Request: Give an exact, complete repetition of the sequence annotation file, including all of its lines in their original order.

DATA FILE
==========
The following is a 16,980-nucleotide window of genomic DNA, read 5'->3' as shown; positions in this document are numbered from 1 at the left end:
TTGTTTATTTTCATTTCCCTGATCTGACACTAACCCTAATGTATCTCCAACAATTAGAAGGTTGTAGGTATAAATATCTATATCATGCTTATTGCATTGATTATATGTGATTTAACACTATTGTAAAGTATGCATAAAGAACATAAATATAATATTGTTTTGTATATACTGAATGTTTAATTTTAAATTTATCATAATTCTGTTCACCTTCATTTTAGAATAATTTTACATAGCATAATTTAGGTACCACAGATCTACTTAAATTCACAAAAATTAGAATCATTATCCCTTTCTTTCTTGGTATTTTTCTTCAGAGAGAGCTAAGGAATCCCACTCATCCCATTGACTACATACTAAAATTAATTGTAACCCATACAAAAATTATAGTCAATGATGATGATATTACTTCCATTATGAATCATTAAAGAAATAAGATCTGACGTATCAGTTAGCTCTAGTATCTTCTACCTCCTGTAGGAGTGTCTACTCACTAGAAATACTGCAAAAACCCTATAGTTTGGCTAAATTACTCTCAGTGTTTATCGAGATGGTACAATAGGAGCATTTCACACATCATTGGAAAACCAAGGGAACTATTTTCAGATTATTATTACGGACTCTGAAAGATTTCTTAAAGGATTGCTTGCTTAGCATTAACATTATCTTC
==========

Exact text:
The following is a 16,980-nucleotide window of genomic DNA, read 5'->3' as shown; positions in this document are numbered from 1 at the left end:
TTGTTTATTTTCATTTCCCTGATCTGACACTAACCCTAATGTATCTCCAACAATTAGAAGGTTGTAGGTATAAATATCTATATCATGCTTATTGCATTGATTATATGTGATTTAACACTATTGTAAAGTATGCATAAAGAACATAAATATAATATTGTTTTGTATATACTGAATGTTTAATTTTAAATTTATCATAATTCTGTTCACCTTCATTTTAGAATAATTTTACATAGCATAATTTAGGTACCACAGATCTACTTAAATTCACAAAAATTAGAATCATTATCCCTTTCTTTCTTGGTATTTTTCTTCAGAGAGAGCTAAGGAATCCCACTCATCCCATTGACTACATACTAAAATTAATTGTAACCCATACAAAAATTATAGTCAATGATGATGATATTACTTCCATTATGAATCATTAAAGAAATAAGATCTGACGTATCAGTTAGCTCTAGTATCTTCTACCTCCTGTAGGAGTGTCTACTCACTAGAAATACTGCAAAAACCCTATAGTTTGGCTAAATTACTCTCAGTGTTTATCGAGATGGTACAATAGGAGCATTTCACACATCATTGGAAAACCAAGGGAACTATTTTCAGATTATTATTACGGACTCTGAAAGATTTCTTAAAGGATTGCTTGCTTAGCATTAACATTATCTTC